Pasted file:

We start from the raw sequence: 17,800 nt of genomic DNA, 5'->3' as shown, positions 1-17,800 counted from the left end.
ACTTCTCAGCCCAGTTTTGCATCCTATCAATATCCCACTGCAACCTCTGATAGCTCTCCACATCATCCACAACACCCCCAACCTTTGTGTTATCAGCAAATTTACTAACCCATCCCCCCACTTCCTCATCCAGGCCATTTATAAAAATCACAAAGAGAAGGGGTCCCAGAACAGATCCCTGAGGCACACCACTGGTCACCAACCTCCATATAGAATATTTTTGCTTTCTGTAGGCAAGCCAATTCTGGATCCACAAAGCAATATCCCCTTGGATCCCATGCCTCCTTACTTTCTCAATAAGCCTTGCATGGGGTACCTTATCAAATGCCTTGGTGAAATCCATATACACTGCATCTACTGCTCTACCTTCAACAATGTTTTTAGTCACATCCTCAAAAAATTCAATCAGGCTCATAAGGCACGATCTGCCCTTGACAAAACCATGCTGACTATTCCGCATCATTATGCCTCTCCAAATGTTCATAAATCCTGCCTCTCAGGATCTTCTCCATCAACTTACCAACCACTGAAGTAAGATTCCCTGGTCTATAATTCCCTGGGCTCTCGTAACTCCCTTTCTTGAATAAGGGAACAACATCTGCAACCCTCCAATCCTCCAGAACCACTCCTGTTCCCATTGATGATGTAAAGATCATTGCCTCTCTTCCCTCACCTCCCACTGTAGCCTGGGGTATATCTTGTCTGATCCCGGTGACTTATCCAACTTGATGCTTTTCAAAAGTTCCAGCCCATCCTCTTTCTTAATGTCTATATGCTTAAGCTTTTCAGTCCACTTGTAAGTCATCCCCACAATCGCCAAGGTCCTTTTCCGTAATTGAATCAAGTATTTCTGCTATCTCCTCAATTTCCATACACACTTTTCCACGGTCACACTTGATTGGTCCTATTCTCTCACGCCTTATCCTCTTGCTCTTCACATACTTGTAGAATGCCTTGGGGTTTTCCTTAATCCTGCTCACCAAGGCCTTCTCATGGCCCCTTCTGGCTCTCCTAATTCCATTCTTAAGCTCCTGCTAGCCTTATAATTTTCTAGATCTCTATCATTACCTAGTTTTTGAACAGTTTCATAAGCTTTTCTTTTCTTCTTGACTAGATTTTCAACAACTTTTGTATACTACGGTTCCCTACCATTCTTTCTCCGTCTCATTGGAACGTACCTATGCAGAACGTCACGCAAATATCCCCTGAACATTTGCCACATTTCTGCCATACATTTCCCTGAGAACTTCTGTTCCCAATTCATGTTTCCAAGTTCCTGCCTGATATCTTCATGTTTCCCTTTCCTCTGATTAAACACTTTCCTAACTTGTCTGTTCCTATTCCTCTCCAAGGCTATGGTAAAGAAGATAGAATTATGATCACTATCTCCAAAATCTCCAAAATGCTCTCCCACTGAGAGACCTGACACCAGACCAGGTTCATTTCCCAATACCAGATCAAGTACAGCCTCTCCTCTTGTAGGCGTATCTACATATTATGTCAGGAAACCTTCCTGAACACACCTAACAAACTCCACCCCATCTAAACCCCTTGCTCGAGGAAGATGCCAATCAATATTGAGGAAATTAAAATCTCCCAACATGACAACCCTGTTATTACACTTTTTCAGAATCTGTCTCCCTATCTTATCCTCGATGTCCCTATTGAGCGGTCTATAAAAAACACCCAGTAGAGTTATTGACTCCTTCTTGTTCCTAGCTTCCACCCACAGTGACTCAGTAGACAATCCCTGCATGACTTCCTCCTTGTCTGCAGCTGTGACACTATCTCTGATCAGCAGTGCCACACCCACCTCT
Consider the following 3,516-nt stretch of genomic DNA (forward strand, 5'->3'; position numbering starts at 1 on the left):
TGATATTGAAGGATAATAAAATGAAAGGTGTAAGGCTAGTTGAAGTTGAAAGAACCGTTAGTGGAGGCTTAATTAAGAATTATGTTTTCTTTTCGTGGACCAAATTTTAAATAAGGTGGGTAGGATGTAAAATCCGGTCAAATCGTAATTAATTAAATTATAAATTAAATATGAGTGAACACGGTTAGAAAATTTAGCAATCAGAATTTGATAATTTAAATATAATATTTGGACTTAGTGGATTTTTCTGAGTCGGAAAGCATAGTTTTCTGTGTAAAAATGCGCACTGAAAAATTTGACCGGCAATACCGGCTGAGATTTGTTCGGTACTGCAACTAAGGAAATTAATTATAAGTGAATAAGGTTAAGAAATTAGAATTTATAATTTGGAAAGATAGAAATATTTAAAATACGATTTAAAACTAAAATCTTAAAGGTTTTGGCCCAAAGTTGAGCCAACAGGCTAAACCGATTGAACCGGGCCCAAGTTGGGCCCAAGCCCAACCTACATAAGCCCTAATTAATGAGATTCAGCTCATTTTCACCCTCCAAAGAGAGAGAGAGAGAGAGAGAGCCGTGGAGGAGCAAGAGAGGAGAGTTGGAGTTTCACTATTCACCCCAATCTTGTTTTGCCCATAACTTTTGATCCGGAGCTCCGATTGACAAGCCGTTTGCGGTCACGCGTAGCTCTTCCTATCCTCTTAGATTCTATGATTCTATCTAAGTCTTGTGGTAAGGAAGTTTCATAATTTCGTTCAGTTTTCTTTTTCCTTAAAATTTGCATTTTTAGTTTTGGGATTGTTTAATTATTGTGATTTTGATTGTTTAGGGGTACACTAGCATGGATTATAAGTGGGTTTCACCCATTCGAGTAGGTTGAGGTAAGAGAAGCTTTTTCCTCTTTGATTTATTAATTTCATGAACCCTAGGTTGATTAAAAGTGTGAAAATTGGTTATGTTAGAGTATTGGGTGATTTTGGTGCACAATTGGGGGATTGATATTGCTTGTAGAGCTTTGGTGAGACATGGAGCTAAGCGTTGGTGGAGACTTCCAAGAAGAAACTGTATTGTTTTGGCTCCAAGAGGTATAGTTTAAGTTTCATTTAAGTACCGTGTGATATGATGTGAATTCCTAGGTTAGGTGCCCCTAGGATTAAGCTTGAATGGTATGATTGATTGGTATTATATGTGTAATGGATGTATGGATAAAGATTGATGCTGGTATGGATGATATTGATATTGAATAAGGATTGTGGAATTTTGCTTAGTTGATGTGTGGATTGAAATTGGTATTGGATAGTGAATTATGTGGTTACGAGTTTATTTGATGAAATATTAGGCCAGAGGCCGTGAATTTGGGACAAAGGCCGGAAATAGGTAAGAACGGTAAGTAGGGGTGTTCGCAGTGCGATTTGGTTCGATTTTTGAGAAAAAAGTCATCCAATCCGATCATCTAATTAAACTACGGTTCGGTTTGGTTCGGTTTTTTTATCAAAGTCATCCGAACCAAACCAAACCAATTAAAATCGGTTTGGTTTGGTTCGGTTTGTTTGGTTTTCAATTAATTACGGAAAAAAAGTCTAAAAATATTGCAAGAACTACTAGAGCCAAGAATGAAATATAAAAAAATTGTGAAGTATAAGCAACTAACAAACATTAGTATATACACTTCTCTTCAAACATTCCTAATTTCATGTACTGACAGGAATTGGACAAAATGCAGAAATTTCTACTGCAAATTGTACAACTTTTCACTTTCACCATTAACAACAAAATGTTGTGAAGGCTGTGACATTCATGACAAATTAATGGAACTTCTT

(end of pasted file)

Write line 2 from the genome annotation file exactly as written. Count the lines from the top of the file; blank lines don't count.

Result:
ACTTCTCAGCCCAGTTTTGCATCCTATCAATATCCCACTGCAACCTCTGATAGCTCTCCACATCATCCACAACACCCCCAACCTTTGTGTTATCAGCAAATTTACTAACCCATCCCCCCACTTCCTCATCCAGGCCATTTATAAAAATCACAAAGAGAAGGGGTCCCAGAACAGATCCCTGAGGCACACCACTGGTCACCAACCTCCATATAGAATATTTTTGCTTTCTGTAGGCAAGCCAATTCTGGATCCACAAAGCAATATCCCCTTGGATCCCATGCCTCCTTACTTTCTCAATAAGCCTTGCATGGGGTACCTTATCAAATGCCTTGGTGAAATCCATATACACTGCATCTACTGCTCTACCTTCAACAATGTTTTTAGTCACATCCTCAAAAAATTCAATCAGGCTCATAAGGCACGATCTGCCCTTGACAAAACCATGCTGACTATTCCGCATCATTATGCCTCTCCAAATGTTCATAAATCCTGCCTCTCAGGATCTTCTCCATCAACTTACCAACCACTGAAGTAAGATTCCCTGGTCTATAATTCCCTGGGCTCTCGTAACTCCCTTTCTTGAATAAGGGAACAACATCTGCAACCCTCCAATCCTCCAGAACCACTCCTGTTCCCATTGATGATGTAAAGATCATTGCCTCTCTTCCCTCACCTCCCACTGTAGCCTGGGGTATATCTTGTCTGATCCCGGTGACTTATCCAACTTGATGCTTTTCAAAAGTTCCAGCCCATCCTCTTTCTTAATGTCTATATGCTTAAGCTTTTCAGTCCACTTGTAAGTCATCCCCACAATCGCCAAGGTCCTTTTCCGTAATTGAATCAAGTATTTCTGCTATCTCCTCAATTTCCATACACACTTTTCCACGGTCACACTTGATTGGTCCTATTCTCTCACGCCTTATCCTCTTGCTCTTCACATACTTGTAGAATGCCTTGGGGTTTTCCTTAATCCTGCTCACCAAGGCCTTCTCATGGCCCCTTCTGGCTCTCCTAATTCCATTCTTAAGCTCCTGCTAGCCTTATAATTTTCTAGATCTCTATCATTACCTAGTTTTTGAACAGTTTCATAAGCTTTTCTTTTCTTCTTGACTAGATTTTCAACAACTTTTGTATACTACGGTTCCCTACCATTCTTTCTCCGTCTCATTGGAACGTACCTATGCAGAACGTCACGCAAATATCCCCTGAACATTTGCCACATTTCTGCCATACATTTCCCTGAGAACTTCTGTTCCCAATTCATGTTTCCAAGTTCCTGCCTGATATCTTCATGTTTCCCTTTCCTCTGATTAAACACTTTCCTAACTTGTCTGTTCCTATTCCTCTCCAAGGCTATGGTAAAGAAGATAGAATTATGATCACTATCTCCAAAATCTCCAAAATGCTCTCCCACTGAGAGACCTGACACCAGACCAGGTTCATTTCCCAATACCAGATCAAGTACAGCCTCTCCTCTTGTAGGCGTATCTACATATTATGTCAGGAAACCTTCCTGAACACACCTAACAAACTCCACCCCATCTAAACCCCTTGCTCGAGGAAGATGCCAATCAATATTGAGGAAATTAAAATCTCCCAACATGACAACCCTGTTATTACACTTTTTCAGAATCTGTCTCCCTATCTTATCCTCGATGTCCCTATTGAGCGGTCTATAAAAAACACCCAGTAGAGTTATTGACTCCTTCTTGTTCCTAGCTTCCACCCACAGTGACTCAGTAGACAATCCCTGCATGACTTCCTCCTTGTCTGCAGCTGTGACACTATCTCTGATCAGCAGTGCCACACCCACCTCT